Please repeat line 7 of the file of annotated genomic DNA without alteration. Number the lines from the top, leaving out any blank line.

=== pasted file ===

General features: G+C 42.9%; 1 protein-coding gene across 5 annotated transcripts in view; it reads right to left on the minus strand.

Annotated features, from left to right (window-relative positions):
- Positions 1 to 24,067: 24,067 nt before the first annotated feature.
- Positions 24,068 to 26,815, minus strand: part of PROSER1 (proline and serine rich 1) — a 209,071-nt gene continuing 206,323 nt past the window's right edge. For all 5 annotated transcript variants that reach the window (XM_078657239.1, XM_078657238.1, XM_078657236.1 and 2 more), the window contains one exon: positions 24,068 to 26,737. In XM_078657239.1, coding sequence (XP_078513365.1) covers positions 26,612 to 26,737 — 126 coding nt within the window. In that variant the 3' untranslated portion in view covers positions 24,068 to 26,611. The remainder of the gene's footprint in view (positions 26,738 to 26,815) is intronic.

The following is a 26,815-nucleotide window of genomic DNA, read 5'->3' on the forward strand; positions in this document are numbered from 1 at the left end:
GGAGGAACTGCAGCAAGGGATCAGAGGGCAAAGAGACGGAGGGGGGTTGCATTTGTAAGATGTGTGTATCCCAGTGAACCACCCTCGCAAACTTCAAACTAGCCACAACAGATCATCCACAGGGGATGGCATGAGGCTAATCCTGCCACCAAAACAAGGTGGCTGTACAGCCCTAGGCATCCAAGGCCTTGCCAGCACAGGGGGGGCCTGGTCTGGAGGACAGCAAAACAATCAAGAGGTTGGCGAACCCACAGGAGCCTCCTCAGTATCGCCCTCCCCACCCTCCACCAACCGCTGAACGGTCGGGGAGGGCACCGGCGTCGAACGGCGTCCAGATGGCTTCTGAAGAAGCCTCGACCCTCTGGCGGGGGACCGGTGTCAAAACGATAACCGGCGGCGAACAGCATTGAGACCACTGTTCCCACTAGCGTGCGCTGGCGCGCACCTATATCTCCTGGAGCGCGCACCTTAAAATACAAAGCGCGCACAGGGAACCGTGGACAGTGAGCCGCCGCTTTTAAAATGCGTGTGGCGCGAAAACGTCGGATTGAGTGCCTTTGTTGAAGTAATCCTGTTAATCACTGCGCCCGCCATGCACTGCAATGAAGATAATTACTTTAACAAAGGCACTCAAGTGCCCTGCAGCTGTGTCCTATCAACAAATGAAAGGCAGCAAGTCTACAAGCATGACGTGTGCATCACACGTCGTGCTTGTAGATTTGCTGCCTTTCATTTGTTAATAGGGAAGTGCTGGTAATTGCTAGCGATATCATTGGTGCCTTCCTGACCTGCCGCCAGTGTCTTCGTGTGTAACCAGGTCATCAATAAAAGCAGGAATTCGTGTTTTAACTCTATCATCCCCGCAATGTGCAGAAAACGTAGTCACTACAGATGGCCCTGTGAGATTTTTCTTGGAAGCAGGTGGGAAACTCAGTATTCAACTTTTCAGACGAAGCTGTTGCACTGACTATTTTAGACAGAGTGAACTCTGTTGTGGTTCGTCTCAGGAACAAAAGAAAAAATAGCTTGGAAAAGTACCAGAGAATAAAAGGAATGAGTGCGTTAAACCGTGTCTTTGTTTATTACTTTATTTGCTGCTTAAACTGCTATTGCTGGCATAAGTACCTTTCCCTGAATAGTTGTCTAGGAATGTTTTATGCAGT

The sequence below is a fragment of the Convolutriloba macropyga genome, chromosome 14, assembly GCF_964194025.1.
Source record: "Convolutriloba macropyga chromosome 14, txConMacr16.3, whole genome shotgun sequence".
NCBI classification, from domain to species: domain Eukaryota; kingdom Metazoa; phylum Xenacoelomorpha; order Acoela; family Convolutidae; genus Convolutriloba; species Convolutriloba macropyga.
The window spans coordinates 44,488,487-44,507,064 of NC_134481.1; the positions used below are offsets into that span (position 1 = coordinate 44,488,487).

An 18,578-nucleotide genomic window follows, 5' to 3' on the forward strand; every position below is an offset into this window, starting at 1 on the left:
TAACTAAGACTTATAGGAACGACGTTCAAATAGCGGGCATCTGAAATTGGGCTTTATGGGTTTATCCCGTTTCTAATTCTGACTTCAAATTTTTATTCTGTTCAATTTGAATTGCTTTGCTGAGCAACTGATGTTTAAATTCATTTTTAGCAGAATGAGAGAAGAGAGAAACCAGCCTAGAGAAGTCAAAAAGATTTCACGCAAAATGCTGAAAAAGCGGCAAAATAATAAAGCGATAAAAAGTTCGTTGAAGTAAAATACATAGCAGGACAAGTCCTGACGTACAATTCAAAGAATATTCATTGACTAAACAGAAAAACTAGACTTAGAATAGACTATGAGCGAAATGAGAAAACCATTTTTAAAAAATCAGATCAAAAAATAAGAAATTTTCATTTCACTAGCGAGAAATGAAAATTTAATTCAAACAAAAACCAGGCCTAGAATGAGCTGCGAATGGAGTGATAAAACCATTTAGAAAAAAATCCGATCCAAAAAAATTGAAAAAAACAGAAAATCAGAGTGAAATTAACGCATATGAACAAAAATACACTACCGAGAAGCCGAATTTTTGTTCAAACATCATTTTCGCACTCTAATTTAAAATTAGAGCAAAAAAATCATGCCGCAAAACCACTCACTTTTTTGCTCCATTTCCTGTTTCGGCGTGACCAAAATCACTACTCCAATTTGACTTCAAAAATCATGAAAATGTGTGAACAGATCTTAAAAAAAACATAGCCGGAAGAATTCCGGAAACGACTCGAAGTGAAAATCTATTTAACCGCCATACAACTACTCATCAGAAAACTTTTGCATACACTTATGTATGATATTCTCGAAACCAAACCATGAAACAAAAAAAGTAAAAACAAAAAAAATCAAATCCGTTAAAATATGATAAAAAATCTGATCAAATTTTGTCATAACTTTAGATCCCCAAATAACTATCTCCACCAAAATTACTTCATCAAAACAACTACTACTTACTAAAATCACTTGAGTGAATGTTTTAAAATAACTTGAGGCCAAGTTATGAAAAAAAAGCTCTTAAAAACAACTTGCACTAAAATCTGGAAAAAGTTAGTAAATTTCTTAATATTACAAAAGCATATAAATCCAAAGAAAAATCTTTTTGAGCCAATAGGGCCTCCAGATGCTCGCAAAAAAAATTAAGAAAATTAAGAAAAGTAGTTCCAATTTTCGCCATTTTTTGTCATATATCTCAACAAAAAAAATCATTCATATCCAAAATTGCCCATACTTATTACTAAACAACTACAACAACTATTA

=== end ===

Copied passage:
The sequence below is a fragment of the Convolutriloba macropyga genome, chromosome 14, assembly GCF_964194025.1.